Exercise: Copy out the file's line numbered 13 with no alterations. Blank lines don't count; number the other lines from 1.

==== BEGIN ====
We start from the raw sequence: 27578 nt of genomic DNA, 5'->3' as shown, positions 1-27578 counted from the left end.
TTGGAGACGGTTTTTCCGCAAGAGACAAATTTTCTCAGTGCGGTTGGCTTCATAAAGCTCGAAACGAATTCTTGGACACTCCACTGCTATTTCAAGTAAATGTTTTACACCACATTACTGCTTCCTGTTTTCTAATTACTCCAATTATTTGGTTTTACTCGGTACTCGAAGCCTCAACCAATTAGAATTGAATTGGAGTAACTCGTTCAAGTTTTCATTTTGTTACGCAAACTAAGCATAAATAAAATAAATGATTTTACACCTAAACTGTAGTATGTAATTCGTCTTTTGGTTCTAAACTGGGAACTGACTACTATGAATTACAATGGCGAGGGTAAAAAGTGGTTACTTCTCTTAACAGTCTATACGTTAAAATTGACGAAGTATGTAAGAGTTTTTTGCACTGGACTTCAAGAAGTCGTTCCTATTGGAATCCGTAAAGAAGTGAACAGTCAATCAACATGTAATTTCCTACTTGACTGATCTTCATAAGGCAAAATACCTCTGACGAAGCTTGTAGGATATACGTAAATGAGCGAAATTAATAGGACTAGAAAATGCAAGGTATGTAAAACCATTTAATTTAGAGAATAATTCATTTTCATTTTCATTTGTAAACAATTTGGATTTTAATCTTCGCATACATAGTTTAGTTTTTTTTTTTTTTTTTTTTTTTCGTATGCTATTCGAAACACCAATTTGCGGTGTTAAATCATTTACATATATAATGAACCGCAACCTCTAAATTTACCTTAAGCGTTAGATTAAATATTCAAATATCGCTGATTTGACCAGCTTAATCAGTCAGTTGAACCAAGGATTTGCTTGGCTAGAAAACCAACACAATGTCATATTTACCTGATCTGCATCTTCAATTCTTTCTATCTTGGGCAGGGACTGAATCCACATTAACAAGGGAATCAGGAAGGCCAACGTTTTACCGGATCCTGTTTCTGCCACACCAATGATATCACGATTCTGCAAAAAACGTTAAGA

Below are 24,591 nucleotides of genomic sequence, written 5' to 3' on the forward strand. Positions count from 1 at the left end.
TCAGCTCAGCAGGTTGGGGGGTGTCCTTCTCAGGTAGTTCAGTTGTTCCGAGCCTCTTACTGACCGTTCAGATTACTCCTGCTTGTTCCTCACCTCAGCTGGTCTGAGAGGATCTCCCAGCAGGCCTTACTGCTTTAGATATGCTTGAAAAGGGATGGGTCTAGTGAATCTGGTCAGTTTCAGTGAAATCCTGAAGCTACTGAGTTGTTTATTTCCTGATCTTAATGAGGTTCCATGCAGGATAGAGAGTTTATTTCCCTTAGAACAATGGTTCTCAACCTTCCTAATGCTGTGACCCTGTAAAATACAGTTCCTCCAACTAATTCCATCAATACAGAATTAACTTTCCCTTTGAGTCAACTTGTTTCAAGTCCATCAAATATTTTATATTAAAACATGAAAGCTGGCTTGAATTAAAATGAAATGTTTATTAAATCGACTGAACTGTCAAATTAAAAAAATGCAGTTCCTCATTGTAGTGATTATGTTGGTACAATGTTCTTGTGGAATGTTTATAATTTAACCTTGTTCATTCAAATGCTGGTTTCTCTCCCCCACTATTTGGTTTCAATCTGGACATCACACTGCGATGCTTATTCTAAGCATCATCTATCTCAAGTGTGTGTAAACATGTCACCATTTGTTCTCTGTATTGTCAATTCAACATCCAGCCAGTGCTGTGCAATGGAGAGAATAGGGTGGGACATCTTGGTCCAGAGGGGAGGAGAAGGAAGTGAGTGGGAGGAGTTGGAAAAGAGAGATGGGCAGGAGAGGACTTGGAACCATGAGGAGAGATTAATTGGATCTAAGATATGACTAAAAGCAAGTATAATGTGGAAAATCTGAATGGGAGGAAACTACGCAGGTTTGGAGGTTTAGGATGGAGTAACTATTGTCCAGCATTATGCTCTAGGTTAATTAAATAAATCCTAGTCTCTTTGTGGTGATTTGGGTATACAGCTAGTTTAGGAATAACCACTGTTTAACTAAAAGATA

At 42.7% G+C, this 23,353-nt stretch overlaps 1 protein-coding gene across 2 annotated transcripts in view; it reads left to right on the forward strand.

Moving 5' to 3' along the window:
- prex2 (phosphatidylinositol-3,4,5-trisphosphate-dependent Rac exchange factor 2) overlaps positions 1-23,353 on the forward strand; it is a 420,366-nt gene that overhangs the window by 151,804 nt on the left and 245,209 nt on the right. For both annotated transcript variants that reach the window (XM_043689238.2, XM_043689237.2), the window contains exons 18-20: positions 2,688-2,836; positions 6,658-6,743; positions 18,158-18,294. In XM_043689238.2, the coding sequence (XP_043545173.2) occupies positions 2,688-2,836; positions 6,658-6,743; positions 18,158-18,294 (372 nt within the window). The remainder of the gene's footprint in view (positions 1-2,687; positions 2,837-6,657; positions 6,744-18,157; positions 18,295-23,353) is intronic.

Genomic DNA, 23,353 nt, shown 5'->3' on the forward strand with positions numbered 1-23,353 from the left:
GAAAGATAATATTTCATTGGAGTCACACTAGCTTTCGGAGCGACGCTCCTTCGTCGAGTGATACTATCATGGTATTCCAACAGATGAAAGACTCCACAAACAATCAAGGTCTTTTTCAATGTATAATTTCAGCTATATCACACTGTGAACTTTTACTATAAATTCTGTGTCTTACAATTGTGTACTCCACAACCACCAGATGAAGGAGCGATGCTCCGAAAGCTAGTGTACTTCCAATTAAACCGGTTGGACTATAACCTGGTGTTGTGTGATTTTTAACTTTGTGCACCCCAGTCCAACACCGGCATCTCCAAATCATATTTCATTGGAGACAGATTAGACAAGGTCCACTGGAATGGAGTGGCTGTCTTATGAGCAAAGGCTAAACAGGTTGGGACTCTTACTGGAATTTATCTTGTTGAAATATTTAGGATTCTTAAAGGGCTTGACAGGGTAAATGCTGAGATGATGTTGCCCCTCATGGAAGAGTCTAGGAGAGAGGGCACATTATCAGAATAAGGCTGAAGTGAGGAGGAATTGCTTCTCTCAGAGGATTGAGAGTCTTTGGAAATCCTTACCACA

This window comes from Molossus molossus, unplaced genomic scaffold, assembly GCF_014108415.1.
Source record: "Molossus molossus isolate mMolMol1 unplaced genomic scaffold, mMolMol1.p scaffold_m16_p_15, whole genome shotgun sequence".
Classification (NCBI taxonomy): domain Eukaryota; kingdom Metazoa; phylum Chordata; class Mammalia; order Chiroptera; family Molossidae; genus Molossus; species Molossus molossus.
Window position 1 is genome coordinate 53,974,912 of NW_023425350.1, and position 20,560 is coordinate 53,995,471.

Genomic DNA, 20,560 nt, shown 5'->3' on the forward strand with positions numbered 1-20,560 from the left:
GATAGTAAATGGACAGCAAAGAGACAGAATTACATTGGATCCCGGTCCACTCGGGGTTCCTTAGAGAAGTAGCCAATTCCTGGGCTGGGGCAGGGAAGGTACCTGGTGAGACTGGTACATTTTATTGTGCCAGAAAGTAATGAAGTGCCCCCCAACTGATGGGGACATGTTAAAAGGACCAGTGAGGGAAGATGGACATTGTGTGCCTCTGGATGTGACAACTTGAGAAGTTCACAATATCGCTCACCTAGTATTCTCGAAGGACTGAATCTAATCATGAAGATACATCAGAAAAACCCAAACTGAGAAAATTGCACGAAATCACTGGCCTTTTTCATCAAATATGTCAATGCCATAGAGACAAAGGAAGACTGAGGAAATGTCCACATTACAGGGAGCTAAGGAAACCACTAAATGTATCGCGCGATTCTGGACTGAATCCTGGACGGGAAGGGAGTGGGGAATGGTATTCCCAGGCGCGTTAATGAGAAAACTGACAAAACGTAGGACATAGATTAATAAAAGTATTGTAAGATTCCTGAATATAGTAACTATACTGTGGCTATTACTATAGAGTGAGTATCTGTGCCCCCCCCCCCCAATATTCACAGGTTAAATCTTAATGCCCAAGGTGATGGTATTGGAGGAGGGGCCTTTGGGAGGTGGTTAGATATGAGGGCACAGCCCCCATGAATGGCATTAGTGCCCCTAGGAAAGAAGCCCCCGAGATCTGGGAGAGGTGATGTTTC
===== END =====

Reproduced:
Window position 1 is genome coordinate 53,974,912 of NW_023425350.1, and position 20,560 is coordinate 53,995,471.